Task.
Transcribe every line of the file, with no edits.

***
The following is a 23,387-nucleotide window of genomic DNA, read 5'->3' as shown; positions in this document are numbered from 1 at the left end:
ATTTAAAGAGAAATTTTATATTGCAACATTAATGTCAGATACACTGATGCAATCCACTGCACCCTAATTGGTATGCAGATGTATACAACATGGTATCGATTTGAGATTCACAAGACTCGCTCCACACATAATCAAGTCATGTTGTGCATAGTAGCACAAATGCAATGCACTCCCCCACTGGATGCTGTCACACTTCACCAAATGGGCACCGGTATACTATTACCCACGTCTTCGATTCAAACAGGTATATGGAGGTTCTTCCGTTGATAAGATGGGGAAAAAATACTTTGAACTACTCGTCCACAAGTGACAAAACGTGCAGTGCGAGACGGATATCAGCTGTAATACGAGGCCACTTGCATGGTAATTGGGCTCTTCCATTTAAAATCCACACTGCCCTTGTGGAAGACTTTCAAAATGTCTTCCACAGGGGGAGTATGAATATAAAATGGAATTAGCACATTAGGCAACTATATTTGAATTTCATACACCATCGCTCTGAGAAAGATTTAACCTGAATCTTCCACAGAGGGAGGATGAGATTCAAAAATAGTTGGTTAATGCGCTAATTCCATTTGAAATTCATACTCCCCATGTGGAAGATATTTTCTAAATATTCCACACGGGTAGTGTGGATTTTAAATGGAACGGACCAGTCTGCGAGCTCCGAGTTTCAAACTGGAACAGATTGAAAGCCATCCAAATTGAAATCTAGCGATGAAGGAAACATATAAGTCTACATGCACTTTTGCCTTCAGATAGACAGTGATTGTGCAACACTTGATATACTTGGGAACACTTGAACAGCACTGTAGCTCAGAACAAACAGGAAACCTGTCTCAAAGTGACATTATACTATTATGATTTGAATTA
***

The following is a 23,387-nucleotide window of genomic DNA, read 5'->3' as shown; positions in this document are numbered from 1 at the left end:
ATTTAAAGAGAAATTTTATATTGCAACATTAATGTCAGATACACTGATGCAATCCACTGCACCCTAATTGGTATGCAGATGTATACAACATGGTATCGATTTGAGATTCACAAGACTCGCTCCACACATAATCAAGTCATGTTGTGCATAGTAGCACAAATGCAATGCACTCCCCCACTGGATGCTGTCACACTTCACCAAATGGGCACCGGTATACTATTACCCACGTCTTCGATTCAAACAGGTATATGGAGGTTCTTCCGTTGATAAGATGGGGAAAAAATACTTTGAACTACTCGTCCACAAGTGACAAAACGTGCAGTGCGAGACGGATATCAGCTGTAATACGAGGCCACTTGCATGGTAATTGGGCTCTTCCATTTAAAATCCACACTGCCCTTGTGGAAGACTTTCAAAATGTCTTCCACAGGGGGAGTATGAATATAAAATGGAATTAGCACATTAGGCAACTATATTTGAATTTCATACACCATCGCTCTGAGAAAGATTTAACCTGAATCTTCCACAGAGGGAGGATGAGATTCAAAAATAGTTGGTTAATGCGCTAATTCCATTTGAAATTCATACTCCCCATGTGGAAGATATTTTCTAAATATTCCACACGGGTAGTGTGGATTTTAAATGGAACGGACCAGTCTGCGAGCTCCGAGTTTCAAACTGGAACAGATTGAAAGCCATCCAAATTGAAATCTAGCGATGAAGGAAACATATAAGTCTACATGCACTTTTGCCTTCAGATAGACAGTGATTGTGCAACACTTGATATACTTGGGAACACTTGAACAGCACTGTAGCTCAGAACAAACAGGAAACCTGTCTCAAAGTGACATTATACTATTATGATTTGAATTA